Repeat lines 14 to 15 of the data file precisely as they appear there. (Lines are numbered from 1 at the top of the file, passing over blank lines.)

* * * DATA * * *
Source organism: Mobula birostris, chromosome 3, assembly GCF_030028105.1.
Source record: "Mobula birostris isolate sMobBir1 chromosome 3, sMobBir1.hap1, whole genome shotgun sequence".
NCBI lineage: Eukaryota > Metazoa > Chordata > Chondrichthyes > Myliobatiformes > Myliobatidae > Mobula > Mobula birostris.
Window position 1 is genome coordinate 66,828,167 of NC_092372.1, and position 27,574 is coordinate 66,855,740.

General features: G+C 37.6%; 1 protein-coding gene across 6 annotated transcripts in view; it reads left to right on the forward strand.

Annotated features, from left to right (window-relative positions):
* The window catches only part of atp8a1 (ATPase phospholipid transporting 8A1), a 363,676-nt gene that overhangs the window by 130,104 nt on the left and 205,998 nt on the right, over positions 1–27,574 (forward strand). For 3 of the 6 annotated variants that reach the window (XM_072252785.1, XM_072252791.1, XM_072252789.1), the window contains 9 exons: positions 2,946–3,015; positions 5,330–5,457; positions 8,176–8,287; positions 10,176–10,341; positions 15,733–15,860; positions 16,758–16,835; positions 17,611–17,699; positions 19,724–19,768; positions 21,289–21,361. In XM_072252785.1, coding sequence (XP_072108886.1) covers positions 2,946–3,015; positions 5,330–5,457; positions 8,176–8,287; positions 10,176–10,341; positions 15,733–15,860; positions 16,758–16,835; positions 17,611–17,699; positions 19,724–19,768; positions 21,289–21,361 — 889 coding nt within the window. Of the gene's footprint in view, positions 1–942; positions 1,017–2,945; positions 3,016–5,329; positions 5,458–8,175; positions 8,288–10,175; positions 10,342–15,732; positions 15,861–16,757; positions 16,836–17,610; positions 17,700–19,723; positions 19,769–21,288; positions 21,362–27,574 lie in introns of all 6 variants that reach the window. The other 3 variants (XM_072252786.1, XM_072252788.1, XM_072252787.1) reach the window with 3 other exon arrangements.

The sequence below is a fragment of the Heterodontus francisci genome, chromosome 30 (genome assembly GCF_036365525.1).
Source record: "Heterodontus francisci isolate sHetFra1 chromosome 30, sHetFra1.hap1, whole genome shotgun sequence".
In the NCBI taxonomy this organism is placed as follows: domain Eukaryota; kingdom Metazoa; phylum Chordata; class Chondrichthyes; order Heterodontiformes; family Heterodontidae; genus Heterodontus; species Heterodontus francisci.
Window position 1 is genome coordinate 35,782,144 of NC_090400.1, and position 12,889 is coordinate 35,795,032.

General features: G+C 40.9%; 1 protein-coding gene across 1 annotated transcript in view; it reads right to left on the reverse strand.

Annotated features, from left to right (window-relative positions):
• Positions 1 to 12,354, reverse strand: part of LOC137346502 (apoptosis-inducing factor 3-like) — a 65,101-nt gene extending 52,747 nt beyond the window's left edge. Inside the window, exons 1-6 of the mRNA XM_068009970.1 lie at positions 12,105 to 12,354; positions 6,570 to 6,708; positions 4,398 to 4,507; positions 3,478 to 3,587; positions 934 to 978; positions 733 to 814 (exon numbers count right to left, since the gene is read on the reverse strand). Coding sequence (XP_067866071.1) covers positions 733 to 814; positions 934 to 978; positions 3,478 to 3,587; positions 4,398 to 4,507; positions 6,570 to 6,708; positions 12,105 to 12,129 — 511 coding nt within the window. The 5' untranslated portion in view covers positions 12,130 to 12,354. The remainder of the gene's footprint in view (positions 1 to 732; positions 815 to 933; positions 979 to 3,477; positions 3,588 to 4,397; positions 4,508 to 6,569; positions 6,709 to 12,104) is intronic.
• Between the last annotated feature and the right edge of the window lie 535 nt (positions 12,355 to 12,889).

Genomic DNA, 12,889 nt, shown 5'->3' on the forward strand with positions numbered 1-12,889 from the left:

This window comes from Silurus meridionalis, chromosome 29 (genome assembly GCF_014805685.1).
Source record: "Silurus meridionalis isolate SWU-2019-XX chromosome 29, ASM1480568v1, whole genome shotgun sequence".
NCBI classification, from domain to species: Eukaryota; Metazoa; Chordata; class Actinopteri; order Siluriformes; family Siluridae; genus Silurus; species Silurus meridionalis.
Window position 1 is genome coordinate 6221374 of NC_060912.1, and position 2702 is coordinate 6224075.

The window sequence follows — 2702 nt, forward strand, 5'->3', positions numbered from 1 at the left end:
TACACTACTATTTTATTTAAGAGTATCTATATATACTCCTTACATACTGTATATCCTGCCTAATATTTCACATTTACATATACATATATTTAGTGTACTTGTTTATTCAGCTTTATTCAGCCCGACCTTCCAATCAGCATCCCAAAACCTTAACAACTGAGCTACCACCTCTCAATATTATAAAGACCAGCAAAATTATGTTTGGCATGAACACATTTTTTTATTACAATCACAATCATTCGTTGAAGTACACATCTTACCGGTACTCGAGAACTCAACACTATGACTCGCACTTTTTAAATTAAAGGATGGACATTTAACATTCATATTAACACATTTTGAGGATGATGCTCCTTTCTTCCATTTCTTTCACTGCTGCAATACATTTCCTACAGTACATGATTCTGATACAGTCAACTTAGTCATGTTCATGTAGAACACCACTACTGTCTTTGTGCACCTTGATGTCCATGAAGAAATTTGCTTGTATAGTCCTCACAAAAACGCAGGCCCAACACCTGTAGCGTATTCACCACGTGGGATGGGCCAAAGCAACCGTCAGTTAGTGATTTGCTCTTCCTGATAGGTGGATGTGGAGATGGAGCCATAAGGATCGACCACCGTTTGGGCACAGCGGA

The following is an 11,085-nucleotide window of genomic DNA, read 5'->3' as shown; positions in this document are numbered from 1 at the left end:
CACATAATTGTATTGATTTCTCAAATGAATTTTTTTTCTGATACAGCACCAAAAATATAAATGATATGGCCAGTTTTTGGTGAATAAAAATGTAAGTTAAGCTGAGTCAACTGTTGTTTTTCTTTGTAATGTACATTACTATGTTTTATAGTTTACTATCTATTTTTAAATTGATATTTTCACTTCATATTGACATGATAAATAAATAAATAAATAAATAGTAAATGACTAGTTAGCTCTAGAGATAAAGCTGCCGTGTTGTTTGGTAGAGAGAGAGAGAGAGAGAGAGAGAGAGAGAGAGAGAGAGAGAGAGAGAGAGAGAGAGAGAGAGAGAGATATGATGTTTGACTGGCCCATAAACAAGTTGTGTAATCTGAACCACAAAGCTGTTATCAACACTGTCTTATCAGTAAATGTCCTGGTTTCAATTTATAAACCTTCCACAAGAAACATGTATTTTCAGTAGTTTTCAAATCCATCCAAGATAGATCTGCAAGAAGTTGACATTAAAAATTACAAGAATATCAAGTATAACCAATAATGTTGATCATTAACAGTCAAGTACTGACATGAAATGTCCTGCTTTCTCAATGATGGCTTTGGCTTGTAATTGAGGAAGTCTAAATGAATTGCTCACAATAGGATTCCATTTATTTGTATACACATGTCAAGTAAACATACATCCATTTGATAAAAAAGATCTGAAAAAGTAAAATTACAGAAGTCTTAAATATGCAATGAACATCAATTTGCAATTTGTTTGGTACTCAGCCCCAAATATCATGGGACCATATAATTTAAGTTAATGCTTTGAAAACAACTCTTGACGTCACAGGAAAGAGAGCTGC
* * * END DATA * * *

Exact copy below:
• Positions 1 to 12,354, reverse strand: part of LOC137346502 (apoptosis-inducing factor 3-like) — a 65,101-nt gene extending 52,747 nt beyond the window's left edge. Inside the window, exons 1-6 of the mRNA XM_068009970.1 lie at positions 12,105 to 12,354; positions 6,570 to 6,708; positions 4,398 to 4,507; positions 3,478 to 3,587; positions 934 to 978; positions 733 to 814 (exon numbers count right to left, since the gene is read on the reverse strand). Coding sequence (XP_067866071.1) covers positions 733 to 814; positions 934 to 978; positions 3,478 to 3,587; positions 4,398 to 4,507; positions 6,570 to 6,708; positions 12,105 to 12,129 — 511 coding nt within the window. The 5' untranslated portion in view covers positions 12,130 to 12,354. The remainder of the gene's footprint in view (positions 1 to 732; positions 815 to 933; positions 979 to 3,477; positions 3,588 to 4,397; positions 4,508 to 6,569; positions 6,709 to 12,104) is intronic.
• Between the last annotated feature and the right edge of the window lie 535 nt (positions 12,355 to 12,889).